CRISPR Cure for Heart Disease: Groundbreaking Research Shows Promise

May 8, 2022

Heart disease is the leading cause of death for both men and women in the United States, accounting for one in every four deaths. But a new study offers hope for a cure, using the CRISPR gene editing tool. Researchers at Stanford University have successfully used CRISPR to delete a faulty gene that causes heart disease in mice. This is a groundbreaking discovery, and could lead to similar treatments for humans in the future.

“Our study is the first to show that CRISPR can be used to effectively treat a disease by correcting a genetic mutation,” said senior author Dr. Matthew Porteus, a professor of pediatrics and of genetics at Stanford University School of Medicine. “This approach has the potential to be used for many other diseases caused by single-gene mutations.”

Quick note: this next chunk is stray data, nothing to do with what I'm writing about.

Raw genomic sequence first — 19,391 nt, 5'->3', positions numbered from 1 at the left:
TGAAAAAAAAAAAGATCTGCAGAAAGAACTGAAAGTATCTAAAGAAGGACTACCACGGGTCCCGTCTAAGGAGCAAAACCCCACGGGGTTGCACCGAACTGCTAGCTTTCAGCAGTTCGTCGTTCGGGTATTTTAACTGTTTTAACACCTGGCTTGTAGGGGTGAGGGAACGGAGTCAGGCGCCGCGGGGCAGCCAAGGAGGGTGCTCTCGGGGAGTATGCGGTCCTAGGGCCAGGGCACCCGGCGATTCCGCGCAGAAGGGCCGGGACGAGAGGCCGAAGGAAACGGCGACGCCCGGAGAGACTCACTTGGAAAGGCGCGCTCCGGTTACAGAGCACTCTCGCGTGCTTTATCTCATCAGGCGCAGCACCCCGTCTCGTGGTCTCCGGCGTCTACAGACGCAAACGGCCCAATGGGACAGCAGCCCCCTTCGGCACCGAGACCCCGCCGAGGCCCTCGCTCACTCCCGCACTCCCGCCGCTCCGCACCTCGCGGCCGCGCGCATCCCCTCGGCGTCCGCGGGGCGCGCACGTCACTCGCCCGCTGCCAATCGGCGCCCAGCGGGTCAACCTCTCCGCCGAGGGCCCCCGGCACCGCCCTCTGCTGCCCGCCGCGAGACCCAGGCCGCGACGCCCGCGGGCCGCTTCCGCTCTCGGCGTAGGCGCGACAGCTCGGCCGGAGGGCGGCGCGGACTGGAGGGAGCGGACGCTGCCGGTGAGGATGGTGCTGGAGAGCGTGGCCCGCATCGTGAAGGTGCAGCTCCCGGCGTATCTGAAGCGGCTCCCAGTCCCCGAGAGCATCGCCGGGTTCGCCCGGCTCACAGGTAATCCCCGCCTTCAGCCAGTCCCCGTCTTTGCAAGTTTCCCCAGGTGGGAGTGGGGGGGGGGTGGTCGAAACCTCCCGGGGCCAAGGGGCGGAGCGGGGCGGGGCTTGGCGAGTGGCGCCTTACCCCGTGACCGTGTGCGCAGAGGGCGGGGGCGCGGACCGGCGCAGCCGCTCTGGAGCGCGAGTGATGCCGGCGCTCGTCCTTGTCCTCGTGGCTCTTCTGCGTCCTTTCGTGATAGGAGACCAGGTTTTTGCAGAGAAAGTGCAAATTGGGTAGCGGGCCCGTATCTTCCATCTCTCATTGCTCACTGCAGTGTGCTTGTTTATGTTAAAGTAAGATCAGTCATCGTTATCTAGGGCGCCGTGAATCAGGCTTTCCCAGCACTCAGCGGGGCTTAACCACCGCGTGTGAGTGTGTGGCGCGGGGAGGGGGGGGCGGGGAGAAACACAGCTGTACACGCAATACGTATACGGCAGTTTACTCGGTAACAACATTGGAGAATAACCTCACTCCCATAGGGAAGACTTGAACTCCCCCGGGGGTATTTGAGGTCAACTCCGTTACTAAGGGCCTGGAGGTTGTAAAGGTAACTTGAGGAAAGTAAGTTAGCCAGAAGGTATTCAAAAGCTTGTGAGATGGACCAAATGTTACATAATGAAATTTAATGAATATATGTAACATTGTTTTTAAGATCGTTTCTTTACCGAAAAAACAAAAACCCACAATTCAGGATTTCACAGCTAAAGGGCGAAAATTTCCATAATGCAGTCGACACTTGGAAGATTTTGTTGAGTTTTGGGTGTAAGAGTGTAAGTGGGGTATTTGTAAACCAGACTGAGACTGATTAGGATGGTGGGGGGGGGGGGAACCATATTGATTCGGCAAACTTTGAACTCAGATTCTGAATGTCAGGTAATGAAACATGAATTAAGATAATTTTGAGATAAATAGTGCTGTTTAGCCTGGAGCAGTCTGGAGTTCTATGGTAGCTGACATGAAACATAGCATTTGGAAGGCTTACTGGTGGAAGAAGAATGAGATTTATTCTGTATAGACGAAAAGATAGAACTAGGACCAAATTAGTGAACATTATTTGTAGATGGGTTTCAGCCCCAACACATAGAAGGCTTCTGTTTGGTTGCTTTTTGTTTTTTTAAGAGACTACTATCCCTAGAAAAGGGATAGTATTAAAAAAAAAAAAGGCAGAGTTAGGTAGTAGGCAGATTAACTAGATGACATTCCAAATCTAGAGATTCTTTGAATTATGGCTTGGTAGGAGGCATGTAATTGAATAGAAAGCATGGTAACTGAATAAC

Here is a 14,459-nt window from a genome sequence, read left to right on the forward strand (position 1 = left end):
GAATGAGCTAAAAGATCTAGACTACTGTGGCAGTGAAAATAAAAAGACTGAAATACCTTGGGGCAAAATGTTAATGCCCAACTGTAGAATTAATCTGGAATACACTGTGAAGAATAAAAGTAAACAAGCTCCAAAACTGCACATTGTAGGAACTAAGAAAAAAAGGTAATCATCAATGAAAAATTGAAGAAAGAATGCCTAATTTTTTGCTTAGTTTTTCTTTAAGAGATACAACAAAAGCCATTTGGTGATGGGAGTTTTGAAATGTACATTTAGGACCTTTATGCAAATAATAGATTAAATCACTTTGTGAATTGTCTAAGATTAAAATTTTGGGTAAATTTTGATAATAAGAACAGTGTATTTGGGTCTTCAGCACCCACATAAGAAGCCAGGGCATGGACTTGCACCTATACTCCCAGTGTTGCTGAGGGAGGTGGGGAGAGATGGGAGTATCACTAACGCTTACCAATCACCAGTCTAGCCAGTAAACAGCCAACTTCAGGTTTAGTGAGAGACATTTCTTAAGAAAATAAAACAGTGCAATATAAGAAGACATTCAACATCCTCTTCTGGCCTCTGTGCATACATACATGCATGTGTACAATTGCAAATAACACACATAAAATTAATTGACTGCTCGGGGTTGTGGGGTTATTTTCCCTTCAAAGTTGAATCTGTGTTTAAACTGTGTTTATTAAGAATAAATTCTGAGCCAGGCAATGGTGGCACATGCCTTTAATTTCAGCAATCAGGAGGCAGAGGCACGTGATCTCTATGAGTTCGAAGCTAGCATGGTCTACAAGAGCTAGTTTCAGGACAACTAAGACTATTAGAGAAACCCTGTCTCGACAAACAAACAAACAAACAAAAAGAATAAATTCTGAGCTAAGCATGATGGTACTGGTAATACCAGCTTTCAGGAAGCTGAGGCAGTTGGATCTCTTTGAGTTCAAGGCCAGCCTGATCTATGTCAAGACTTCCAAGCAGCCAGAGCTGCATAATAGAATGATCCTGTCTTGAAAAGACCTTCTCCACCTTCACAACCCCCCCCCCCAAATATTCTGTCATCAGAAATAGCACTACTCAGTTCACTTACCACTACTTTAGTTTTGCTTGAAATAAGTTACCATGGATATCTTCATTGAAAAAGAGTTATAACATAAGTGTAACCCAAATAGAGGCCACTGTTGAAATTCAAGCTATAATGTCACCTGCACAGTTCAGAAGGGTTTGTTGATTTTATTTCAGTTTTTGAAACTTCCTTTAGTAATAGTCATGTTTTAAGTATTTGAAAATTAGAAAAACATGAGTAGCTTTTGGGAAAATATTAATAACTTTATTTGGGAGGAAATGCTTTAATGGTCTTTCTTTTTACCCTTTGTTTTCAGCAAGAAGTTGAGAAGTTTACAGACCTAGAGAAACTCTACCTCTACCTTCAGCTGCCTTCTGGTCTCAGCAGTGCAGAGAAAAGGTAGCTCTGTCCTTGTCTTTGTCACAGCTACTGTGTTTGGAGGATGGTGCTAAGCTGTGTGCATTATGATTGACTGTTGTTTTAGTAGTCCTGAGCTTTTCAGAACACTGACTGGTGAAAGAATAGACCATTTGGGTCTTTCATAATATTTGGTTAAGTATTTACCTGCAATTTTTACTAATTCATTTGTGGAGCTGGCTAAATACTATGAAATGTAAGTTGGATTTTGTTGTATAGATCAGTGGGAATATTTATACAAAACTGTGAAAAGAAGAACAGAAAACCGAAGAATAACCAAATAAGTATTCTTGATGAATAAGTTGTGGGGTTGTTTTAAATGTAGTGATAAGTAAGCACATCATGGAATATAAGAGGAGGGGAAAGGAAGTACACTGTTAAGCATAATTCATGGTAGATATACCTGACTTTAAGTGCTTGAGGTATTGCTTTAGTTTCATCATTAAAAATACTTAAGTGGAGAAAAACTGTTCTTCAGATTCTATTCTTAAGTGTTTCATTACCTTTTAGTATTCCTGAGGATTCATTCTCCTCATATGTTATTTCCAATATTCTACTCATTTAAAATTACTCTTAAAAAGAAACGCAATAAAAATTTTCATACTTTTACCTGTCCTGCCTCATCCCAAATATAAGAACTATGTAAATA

The study was published in the journal Nature Medicine.

This is an exciting development in the fight against heart disease, and could lead to new treatments for other diseases as well. CRISPR is a powerful tool that can be used to correct genetic defects, and this study shows its potential for treating disease.

First Tests in Humans

In a recent publishing on, Peter Diamandis reports “the company has now moved into clinical trials and earlier this month a volunteer from New Zealand became the first person to undergo the therapy. Initially, the treatment will be given to 40 people with an inherited condition called familial hypercholesterolemia that leads to extremely high levels of LDL.

The reason for focusing on this group is that they are at high risk of dangerous heart disease, so the benefits of the therapy should outweigh any potential risks. But the hope is that ultimately this treatment could be rolled out as the standard approach for dealing with heart disease.”

Though the therapy is still in early phases, if it evolves successfully it will be one of the biggest innovations on human health and longevity.